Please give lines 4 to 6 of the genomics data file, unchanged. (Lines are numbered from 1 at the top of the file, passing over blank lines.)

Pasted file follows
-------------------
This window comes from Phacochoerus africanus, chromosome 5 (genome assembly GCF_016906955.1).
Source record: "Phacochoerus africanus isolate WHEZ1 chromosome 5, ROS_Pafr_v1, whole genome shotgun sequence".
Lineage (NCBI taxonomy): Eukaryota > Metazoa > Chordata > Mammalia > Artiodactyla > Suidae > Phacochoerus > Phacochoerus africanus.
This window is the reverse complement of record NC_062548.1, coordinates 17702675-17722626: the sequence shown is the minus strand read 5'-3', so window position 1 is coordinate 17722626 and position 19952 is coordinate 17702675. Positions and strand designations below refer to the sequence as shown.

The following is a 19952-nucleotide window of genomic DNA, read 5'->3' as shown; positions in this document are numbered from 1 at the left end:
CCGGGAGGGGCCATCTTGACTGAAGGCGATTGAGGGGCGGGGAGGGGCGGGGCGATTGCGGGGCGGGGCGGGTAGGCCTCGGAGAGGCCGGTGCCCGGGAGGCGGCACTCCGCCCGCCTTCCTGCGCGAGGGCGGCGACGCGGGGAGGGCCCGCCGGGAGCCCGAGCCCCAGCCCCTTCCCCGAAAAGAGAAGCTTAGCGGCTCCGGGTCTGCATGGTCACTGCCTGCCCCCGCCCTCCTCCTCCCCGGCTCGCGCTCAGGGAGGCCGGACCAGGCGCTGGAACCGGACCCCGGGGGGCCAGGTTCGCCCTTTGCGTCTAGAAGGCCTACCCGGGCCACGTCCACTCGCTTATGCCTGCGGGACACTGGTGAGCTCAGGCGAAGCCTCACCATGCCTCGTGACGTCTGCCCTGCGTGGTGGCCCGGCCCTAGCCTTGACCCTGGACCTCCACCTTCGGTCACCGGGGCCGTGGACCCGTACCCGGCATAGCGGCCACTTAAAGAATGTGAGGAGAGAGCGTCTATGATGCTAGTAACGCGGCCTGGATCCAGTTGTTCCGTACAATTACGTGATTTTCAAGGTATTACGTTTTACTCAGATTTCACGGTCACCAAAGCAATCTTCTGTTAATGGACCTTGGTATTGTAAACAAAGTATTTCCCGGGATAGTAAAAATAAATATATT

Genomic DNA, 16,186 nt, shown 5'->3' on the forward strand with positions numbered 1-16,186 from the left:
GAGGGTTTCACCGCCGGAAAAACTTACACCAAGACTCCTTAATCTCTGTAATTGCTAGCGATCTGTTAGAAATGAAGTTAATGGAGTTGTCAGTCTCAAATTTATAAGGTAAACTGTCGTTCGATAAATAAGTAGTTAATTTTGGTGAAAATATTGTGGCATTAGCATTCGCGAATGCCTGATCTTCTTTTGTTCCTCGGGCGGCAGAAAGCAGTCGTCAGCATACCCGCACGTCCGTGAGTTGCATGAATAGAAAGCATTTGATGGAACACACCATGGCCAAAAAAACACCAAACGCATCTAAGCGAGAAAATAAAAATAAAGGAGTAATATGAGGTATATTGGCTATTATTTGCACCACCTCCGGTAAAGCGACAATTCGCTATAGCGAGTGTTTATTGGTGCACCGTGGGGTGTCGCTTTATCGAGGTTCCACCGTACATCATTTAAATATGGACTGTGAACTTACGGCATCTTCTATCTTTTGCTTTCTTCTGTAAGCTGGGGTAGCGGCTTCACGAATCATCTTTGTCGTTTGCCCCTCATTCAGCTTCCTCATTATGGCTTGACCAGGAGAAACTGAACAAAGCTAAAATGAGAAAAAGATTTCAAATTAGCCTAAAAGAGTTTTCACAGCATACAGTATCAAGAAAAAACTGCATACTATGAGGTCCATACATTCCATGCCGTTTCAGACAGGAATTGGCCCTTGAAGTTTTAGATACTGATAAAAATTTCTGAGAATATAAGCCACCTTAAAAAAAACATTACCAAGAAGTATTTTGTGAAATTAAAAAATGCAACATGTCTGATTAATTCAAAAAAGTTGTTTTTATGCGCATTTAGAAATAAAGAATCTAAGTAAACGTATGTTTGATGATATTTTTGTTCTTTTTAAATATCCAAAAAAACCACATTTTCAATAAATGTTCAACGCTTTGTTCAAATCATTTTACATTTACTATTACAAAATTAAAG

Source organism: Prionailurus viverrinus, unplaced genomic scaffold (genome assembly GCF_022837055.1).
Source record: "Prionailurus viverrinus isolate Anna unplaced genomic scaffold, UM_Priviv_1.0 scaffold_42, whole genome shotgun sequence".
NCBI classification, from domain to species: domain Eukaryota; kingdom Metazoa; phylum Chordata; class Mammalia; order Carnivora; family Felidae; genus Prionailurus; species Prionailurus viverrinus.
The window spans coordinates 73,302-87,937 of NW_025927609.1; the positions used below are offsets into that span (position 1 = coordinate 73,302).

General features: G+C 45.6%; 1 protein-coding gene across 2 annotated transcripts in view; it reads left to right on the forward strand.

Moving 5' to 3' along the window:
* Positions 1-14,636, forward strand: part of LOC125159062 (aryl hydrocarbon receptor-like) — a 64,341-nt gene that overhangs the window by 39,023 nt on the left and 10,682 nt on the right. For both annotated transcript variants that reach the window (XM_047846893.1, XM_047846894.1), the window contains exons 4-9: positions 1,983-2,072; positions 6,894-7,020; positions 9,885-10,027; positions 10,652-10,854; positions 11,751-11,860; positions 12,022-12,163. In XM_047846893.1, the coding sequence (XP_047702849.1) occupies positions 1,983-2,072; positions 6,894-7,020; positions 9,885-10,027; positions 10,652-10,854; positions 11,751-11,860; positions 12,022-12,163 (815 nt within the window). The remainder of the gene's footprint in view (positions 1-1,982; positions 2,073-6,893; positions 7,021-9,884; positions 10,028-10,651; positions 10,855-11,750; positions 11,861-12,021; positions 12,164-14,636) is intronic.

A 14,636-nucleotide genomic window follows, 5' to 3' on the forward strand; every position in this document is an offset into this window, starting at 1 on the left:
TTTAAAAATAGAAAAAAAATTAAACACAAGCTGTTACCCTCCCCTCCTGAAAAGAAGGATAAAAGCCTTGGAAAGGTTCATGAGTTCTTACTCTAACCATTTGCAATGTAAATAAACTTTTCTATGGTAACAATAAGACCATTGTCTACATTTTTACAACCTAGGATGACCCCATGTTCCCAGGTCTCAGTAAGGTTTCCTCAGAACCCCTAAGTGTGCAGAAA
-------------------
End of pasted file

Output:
This window is the reverse complement of record NC_062548.1, coordinates 17702675-17722626: the sequence shown is the minus strand read 5'-3', so window position 1 is coordinate 17722626 and position 19952 is coordinate 17702675. Positions and strand designations below refer to the sequence as shown.

The following is a 19952-nucleotide window of genomic DNA, read 5'->3' as shown; positions in this document are numbered from 1 at the left end:
CCGGGAGGGGCCATCTTGACTGAAGGCGATTGAGGGGCGGGGAGGGGCGGGGCGATTGCGGGGCGGGGCGGGTAGGCCTCGGAGAGGCCGGTGCCCGGGAGGCGGCACTCCGCCCGCCTTCCTGCGCGAGGGCGGCGACGCGGGGAGGGCCCGCCGGGAGCCCGAGCCCCAGCCCCTTCCCCGAAAAGAGAAGCTTAGCGGCTCCGGGTCTGCATGGTCACTGCCTGCCCCCGCCCTCCTCCTCCCCGGCTCGCGCTCAGGGAGGCCGGACCAGGCGCTGGAACCGGACCCCGGGGGGCCAGGTTCGCCCTTTGCGTCTAGAAGGCCTACCCGGGCCACGTCCACTCGCTTATGCCTGCGGGACACTGGTGAGCTCAGGCGAAGCCTCACCATGCCTCGTGACGTCTGCCCTGCGTGGTGGCCCGGCCCTAGCCTTGACCCTGGACCTCCACCTTCGGTCACCGGGGCCGTGGACCCGTACCCGGCATAGCGGCCACTTAAAGAATGTGAGGAGAGAGCGTCTATGATGCTAGTAACGCGGCCTGGATCCAGTTGTTCCGTACAATTACGTGATTTTCAAGGTATTACGTTTTACTCAGATTTCACGGTCACCAAAGCAATCTTCTGTTAATGGACCTTGGTATTGTAAACAAAGTATTTCCCGGGATAGTAAAAATAAATATATT